Third quarter saw the continuing advancement of online video, as research from eMarketer indicated that nearly three-quarters of Internet users, or 47 percent of the U.S. population, say they watch video online. In fact, according to research from Pew, more Internet users are watching video online than are participating social networking. While this does not indicate that total time spent viewing video is greater than the time spent on social networking sites, the total user base is now larger, indicating enormous growth in adoption. Furthermore, for the first time, fee-based video is expected to generate more revenues than ad-based video this year.
This is positive news for the growing consortium of distributors pursuing fee-based solutions for delivering premium content online. The growing movement, coined “TV Everywhere,” is an effort to place premium online content behind a subscription wall. While the movement was initiated by the cable operators (specifically Time Warner Cable and Comcast), telcos and satellite operators are also now jumping onboard. Comcast was very active in the third quarter, building up its roster of content providers announcing partnerships with CBS, Starz, Discovery, HBO and Cinemax.
This initiative could have serious implications for ad-based video sites such as Hulu. Hulu’s network owners are already exerting their influence on the company by imposing delayed windows on certain content and allowing just a limited number of episodes available at any given time. It is possible that the paid content revival may have significant implications for Hulu as it exists today.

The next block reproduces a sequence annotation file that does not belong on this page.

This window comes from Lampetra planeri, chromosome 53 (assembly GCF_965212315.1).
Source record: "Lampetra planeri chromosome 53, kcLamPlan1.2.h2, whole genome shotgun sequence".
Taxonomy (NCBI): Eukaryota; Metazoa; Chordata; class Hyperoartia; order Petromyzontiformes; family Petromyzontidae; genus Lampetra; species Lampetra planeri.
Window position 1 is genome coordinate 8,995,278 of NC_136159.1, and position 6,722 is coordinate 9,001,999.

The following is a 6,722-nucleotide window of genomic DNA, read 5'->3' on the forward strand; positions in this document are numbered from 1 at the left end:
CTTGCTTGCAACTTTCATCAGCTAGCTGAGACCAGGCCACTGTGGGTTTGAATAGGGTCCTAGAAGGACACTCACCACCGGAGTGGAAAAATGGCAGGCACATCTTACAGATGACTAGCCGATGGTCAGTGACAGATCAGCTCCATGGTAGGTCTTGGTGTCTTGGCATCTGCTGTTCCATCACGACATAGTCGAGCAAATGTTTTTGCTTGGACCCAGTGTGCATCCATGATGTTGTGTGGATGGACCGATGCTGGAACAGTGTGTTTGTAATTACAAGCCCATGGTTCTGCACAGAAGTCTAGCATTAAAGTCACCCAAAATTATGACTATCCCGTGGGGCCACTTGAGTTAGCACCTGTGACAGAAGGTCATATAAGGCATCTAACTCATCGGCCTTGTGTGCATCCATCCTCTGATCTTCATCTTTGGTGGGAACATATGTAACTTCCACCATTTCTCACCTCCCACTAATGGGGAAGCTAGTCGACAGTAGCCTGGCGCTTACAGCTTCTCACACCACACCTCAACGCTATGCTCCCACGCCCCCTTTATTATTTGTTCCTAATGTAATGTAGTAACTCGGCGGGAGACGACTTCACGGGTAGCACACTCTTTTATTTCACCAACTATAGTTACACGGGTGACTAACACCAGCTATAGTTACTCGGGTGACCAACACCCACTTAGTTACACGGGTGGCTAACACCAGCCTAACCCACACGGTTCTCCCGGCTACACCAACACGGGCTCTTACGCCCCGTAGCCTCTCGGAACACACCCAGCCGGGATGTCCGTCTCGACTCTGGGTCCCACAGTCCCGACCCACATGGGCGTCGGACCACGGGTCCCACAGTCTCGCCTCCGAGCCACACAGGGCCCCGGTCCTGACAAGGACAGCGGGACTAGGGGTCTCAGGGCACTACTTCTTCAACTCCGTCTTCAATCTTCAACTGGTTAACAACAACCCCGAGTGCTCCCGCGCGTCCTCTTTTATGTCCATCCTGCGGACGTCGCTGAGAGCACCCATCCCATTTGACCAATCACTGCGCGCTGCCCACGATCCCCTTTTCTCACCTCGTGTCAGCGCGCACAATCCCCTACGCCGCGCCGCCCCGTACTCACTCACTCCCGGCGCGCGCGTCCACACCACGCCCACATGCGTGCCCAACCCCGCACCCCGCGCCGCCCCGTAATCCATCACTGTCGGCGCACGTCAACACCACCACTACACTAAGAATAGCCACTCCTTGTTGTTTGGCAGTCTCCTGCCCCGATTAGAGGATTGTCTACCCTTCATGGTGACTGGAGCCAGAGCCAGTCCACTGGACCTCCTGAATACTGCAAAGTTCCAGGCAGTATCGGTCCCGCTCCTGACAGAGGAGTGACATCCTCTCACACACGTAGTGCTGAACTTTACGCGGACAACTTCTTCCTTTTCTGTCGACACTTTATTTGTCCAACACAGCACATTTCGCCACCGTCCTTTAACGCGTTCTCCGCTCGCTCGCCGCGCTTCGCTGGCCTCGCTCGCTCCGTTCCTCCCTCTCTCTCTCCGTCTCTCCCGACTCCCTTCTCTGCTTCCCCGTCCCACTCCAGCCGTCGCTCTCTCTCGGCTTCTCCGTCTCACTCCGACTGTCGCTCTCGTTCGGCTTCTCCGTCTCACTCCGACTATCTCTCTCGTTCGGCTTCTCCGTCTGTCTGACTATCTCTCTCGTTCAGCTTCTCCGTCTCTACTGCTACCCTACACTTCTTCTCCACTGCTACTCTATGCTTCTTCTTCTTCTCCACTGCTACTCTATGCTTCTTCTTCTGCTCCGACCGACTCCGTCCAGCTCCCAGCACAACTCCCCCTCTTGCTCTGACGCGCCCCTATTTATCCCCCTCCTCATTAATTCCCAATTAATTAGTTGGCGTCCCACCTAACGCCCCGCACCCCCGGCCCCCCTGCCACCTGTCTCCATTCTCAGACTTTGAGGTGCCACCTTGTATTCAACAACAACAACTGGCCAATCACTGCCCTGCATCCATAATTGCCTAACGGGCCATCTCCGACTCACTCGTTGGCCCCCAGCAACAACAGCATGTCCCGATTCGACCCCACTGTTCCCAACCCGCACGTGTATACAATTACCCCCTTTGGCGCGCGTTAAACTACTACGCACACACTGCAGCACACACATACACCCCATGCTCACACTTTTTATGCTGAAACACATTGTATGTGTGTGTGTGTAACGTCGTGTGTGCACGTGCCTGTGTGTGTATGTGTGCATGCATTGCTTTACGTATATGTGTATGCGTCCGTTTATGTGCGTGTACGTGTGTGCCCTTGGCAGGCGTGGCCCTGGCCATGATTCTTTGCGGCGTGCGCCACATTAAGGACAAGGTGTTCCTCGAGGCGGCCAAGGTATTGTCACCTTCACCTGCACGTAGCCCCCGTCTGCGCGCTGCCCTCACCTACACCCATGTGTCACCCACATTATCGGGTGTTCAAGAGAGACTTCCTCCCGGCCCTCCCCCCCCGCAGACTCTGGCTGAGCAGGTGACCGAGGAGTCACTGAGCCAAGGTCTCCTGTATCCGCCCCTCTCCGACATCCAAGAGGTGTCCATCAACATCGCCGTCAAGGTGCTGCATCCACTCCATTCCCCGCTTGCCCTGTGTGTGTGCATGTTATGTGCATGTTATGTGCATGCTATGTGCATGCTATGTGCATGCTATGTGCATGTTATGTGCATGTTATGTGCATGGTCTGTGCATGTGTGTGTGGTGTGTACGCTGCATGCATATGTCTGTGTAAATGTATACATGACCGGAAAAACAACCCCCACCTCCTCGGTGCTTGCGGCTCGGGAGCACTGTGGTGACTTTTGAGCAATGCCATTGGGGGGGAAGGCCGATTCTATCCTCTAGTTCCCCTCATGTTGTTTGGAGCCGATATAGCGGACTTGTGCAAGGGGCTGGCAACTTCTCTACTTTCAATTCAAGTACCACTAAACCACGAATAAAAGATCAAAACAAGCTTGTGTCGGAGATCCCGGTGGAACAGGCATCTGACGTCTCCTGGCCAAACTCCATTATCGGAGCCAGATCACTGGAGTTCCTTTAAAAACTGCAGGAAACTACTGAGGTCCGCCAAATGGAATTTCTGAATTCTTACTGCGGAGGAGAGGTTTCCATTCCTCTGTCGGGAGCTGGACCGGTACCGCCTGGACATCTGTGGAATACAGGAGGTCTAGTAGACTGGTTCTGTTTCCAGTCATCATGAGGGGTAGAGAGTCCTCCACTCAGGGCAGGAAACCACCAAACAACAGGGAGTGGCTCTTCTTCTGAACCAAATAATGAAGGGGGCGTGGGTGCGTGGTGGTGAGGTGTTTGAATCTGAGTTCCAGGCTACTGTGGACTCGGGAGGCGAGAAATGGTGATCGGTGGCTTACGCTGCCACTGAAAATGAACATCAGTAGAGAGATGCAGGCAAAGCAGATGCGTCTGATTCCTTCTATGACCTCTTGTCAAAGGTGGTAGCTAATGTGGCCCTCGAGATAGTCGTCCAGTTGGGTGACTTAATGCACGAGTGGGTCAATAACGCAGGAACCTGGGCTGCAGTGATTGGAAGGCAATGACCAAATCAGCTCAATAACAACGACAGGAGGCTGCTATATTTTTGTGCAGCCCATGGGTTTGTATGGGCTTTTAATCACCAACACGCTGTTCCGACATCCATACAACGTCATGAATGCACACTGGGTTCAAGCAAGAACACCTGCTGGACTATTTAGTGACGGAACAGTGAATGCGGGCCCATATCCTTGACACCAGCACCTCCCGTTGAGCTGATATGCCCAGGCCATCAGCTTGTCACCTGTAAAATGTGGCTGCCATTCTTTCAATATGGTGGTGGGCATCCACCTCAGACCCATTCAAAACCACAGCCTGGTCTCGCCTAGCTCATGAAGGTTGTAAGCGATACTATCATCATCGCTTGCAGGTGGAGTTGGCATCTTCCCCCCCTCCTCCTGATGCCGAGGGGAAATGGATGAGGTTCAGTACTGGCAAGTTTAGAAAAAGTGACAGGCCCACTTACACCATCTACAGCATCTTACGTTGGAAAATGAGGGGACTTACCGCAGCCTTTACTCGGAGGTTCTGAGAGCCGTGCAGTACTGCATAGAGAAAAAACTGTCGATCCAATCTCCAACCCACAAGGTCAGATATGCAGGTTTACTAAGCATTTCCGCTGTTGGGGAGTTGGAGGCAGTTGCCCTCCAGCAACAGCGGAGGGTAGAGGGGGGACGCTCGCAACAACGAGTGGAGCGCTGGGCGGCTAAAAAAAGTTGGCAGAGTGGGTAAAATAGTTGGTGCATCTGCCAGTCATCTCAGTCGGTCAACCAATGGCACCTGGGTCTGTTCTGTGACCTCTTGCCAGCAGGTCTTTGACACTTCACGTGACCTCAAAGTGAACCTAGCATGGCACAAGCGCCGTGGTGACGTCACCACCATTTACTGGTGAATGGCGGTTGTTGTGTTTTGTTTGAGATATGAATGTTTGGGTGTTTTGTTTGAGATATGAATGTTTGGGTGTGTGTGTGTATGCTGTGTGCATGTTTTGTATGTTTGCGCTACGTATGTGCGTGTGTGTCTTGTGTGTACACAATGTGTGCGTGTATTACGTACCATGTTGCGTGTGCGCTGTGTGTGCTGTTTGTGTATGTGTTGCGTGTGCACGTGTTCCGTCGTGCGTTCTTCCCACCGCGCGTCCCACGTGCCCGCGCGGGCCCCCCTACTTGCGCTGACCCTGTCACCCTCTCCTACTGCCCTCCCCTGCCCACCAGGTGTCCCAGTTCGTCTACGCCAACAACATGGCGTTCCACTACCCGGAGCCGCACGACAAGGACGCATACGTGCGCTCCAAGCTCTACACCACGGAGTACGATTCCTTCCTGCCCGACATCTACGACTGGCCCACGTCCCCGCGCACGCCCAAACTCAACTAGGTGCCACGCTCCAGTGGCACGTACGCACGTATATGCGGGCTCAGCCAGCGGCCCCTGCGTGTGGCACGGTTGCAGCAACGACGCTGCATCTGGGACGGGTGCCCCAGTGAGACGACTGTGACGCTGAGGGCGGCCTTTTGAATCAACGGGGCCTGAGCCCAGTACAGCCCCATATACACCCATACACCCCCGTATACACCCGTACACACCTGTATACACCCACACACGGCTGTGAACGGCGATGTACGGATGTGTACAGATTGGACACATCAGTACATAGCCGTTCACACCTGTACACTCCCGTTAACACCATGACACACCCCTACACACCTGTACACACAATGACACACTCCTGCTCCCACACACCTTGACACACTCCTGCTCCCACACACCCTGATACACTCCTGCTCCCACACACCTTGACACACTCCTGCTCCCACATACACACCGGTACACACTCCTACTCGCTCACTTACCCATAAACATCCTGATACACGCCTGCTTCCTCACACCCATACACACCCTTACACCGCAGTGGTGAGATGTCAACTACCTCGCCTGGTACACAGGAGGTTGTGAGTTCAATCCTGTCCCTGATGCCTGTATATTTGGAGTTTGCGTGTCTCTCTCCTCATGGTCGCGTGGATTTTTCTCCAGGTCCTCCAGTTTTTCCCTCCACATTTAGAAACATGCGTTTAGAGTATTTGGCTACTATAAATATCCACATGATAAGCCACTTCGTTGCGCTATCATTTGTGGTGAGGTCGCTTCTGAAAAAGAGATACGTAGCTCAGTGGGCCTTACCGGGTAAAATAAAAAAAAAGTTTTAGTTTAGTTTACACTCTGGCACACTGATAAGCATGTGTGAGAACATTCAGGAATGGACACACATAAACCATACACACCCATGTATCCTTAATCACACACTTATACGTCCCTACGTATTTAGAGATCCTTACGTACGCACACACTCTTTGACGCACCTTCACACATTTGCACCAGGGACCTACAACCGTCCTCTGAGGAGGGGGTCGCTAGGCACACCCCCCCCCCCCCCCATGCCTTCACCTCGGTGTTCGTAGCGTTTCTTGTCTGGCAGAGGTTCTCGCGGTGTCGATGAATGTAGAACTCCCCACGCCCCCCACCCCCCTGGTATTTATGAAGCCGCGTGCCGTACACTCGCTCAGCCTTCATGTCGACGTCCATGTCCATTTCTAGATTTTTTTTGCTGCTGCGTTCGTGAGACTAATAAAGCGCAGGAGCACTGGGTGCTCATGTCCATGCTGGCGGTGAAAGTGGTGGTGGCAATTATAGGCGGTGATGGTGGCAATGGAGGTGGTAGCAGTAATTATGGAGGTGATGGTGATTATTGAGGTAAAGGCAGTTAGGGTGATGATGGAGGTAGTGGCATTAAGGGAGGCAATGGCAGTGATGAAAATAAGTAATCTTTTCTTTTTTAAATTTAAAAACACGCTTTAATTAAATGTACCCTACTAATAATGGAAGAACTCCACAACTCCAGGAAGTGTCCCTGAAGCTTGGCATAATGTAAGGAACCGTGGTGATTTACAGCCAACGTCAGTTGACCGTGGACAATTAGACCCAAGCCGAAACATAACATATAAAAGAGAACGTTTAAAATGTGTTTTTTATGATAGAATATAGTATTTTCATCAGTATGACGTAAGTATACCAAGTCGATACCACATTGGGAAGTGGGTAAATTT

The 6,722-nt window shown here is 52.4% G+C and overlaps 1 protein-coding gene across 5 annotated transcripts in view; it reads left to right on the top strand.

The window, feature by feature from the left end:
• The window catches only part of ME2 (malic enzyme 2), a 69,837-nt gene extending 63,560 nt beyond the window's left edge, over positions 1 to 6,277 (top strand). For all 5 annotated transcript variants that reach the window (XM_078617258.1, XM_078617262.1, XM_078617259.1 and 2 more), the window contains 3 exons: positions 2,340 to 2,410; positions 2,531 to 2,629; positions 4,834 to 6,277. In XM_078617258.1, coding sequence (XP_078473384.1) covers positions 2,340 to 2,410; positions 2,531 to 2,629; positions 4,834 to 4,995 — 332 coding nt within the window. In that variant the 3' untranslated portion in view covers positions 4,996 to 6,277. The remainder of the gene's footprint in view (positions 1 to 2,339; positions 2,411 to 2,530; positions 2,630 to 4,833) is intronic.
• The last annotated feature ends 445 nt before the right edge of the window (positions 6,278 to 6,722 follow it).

In the video rental market, Redbox, the kiosk DVD rental company continues to make waves. Hollywood has taken issue with its low-cost $1 rental fee, claiming that it hurts video rental and sales revenues. Therefore, some studios have decided to impose restrictions on when Redbox receives new releases, delaying new releases to the company by 30-45 days. Redbox is fighting back, filing lawsuits against offending studios, including 20th Century Fox, Universal and Warner Home Entertainment.
TiVo also spent the summer in court battling DVR patent infringement. The company has filed suit against Dish, as well as AT&T and Verizon. A decision on the Dish case was released in early September awarded TiVo a total award of $200 million, far below the company’s claimed damages of $1 billion.
The set-top box market continued to evolve in the third quarter as well. Brite-View introduced the low-cost CinemaCube set-top box and Netgear also released its Digital Entertainer Live, a scaled-down version of the Digital Entertainer Elite. Both of these products appear to be in reaction to the economic downturn and the consumer demand for lower cost products. Roku added more content to its set-top device, announcing partnerships with MLB.TV and blip.tv. However, Vudu’s efforts this quarter may be more telling for the future; the company is now bypassing the set-top box and integrating its service directly into the TV. The company had several new wins in the quarter, announcing its service will be included on Mitsubishi and LG TVs.
Despite the continuing difficult economic environment, the third quarter has been fairly positive for online video. Funding continues to flow into the market with numerous financing deals being announced. Along with other factors, the funding environment indicates a growing interest in services that promote interactivity and the ability for users to deliver their content to any screen in their home. As online video has now reached a sizeable portion of the mainstream audience, improving the user experience and access to content are becoming more critical business objectives for players throughout the space.